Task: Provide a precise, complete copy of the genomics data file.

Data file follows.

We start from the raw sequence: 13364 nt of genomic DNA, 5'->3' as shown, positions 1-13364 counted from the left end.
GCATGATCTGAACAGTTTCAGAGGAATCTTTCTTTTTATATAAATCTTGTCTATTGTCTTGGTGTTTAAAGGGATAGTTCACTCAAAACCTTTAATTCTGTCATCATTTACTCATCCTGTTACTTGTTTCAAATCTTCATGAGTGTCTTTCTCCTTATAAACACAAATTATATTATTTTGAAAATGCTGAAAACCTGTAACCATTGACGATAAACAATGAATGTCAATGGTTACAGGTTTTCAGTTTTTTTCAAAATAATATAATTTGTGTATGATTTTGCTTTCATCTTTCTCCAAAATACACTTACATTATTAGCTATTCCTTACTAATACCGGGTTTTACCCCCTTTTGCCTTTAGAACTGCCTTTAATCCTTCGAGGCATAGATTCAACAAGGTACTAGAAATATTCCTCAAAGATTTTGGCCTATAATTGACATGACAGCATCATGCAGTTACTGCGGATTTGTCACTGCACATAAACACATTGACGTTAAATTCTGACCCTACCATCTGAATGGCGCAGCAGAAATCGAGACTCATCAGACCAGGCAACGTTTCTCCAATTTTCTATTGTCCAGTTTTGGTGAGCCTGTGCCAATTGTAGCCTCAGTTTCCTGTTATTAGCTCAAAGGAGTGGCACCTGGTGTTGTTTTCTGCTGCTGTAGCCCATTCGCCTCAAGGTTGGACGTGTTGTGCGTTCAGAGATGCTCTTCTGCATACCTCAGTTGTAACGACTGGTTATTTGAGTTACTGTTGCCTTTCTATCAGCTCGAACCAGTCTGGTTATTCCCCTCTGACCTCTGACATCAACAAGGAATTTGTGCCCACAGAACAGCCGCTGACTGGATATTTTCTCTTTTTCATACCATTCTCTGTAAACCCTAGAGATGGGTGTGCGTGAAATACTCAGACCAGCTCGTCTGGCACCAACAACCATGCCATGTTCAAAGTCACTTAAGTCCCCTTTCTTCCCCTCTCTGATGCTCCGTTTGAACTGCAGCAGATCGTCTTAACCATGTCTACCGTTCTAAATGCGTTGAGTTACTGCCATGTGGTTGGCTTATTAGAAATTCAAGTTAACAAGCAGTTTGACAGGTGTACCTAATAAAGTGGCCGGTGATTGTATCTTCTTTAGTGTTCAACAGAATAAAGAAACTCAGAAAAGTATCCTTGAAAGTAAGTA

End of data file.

We start from the raw sequence: 13364 nt of genomic DNA, 5'->3' as shown, positions 1-13364 counted from the left end.
GCATGATCTGAACAGTTTCAGAGGAATCTTTCTTTTTATATAAATCTTGTCTATTGTCTTGGTGTTTAAAGGGATAGTTCACTCAAAACCTTTAATTCTGTCATCATTTACTCATCCTGTTACTTGTTTCAAATCTTCATGAGTGTCTTTCTCCTTATAAACACAAATTATATTATTTTGAAAATGCTGAAAACCTGTAACCATTGACGATAAACAATGAATGTCAATGGTTACAGGTTTTCAGTTTTTTTCAAAATAATATAATTTGTGTATGATTTTGCTTTCATCTTTCTCCAAAATACACTTACATTATTAGCTATTCCTTACTAATACCGGGTTTTACCCCCTTTTGCCTTTAGAACTGCCTTTAATCCTTCGAGGCATAGATTCAACAAGGTACTAGAAATATTCCTCAAAGATTTTGGCCTATAATTGACATGACAGCATCATGCAGTTACTGCGGATTTGTCACTGCACATAAACACATTGACGTTAAATTCTGACCCTACCATCTGAATGGCGCAGCAGAAATCGAGACTCATCAGACCAGGCAACGTTTCTCCAATTTTCTATTGTCCAGTTTTGGTGAGCCTGTGCCAATTGTAGCCTCAGTTTCCTGTTATTAGCTCAAAGGAGTGGCACCTGGTGTTGTTTTCTGCTGCTGTAGCCCATTCGCCTCAAGGTTGGACGTGTTGTGCGTTCAGAGATGCTCTTCTGCATACCTCAGTTGTAACGACTGGTTATTTGAGTTACTGTTGCCTTTCTATCAGCTCGAACCAGTCTGGTTATTCCCCTCTGACCTCTGACATCAACAAGGAATTTGTGCCCACAGAACAGCCGCTGACTGGATATTTTCTCTTTTTCATACCATTCTCTGTAAACCCTAGAGATGGGTGTGCGTGAAATACTCAGACCAGCTCGTCTGGCACCAACAACCATGCCATGTTCAAAGTCACTTAAGTCCCCTTTCTTCCCCTCTCTGATGCTCCGTTTGAACTGCAGCAGATCGTCTTAACCATGTCTACCGTTCTAAATGCGTTGAGTTACTGCCATGTGGTTGGCTTATTAGAAATTCAAGTTAACAAGCAGTTTGACAGGTGTACCTAATAAAGTGGCCGGTGATTGTATCTTCTTTAGTGTTCAACAGAATAAAGAAACTCAGAAAAGTATCCTTGAAAGTAAGTA